Worshipping at the Altar of Cronenberg

David Cronenberg is one of the Dungeon’s favorite Horror Film directors. This fellow Canadian was born in my hometown of Toronto Ontario and boasts a most impressive resume. Since 2000, he has been swaying from the genre into new territory which I think is very sad news indeed. Now that he is getting Oscar Nominations for hispromotional-poster-for-rabid work I wonder if he will ever revisit horror. I really want to hate his non-horror entries but I just can’t. I cannot deny the brilliance of Spider, Naked Lunch or Eastern Promises. But because we are all about the horror we are only going to look at those titles. I would be the first to say that Hollywood star power does not a good horror film make. Cronenberg proves that wrong again and again. The memorable performances given in many of his films elevate them to a completely different level. It is the performance you remember, not the actions. A rare and beautiful thing. Who could forget Jeremy Irons disturbing performance as gynecologist twin brothers Beverly and Elliot Mantle in Dead Ringers? Or Christopher Walken’s wrought and sympathetic performance as Johnny Smith in the Dead Zone? Always edgy, and often weird we love that Cronenberg never backs down from graphic and grisly visuals even in his more commercial endeavors. In addition to directing he also wrote the screenplay to all of his horror entries and was the producer on Dead Ringers and Existenz. He had a cameo in his own films The Fly and Dead Ringers and had featured roles in Clive Barker’s Night Breed playing Dr Philip K. Decker and in Jason X as Dr. Wimmer. I have enjoyed every single Cronenberg horror film I have seen in varying degrees from like to love. I cannot say that about a single other horror film director. Below are the Dungeon reviews for each Cronenberg title. Come back to the dark side David!! We need you here!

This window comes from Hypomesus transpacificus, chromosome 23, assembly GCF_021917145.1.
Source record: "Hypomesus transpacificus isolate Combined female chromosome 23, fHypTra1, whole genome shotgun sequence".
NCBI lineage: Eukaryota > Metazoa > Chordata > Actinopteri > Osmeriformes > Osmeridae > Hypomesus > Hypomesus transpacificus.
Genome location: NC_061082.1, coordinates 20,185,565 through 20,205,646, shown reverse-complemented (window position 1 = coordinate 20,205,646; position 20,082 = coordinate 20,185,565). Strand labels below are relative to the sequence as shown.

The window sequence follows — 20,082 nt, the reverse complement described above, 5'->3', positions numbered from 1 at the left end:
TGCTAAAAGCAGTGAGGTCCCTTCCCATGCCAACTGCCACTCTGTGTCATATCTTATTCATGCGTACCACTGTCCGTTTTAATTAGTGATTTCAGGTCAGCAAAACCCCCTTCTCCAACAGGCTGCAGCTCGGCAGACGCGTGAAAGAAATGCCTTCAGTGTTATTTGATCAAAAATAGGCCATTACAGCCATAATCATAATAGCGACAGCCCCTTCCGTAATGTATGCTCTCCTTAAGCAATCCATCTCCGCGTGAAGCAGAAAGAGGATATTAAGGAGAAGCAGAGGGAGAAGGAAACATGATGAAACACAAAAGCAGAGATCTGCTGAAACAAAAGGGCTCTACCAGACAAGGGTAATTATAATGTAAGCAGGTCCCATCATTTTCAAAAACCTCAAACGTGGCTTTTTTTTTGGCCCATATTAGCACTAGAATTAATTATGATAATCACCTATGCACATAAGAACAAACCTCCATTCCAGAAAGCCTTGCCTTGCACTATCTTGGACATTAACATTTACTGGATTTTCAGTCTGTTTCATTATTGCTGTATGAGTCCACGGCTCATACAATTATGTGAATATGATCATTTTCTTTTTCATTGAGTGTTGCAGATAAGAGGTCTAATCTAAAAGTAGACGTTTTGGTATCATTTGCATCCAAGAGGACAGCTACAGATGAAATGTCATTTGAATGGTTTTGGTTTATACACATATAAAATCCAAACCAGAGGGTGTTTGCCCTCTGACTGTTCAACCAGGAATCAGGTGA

eXistenZ (1999)

Jennifer Jason Leigh is a virtual reality game designer who gets trapped in her own game. What results is a mind-bending trip with surreal visuals and tight performances. A wonderfully weird and original film.

Starring: Jennifer Jason Leigh, Jude Law, Ian Holm, Willem Dafoe, Don McKellar, Callum Keith Rennie and Sarah Polley

Dead Ringers

Jeremy Irons plays gynecologist twin brothers descending into madness with disturbing perfection. Unsettling images that will stay with you for days after. Gynecological tools that would give any woman nightmares. Absolutely brilliant and one of our all time favorites.

Starring: Jeremy Irons, Geneviève Bujold, Heidi von Palleske, Barbara Gordon, Shirley Douglas and Stephen Lack

The Fly (1986)

A remake of the 1958 classic with the camp cut out. The chemistry between Goldblum and Davis helps along the emotional tension. Watching the Brundle characters transformation is a visual, grotesquely grand treat. One of the best horror remakes out there.

Starring: Jeff Goldblum, Geena Davis, John Getz, Joy Boushel, Leslie Carlson and George Chuvalo

The Dead Zone (1983)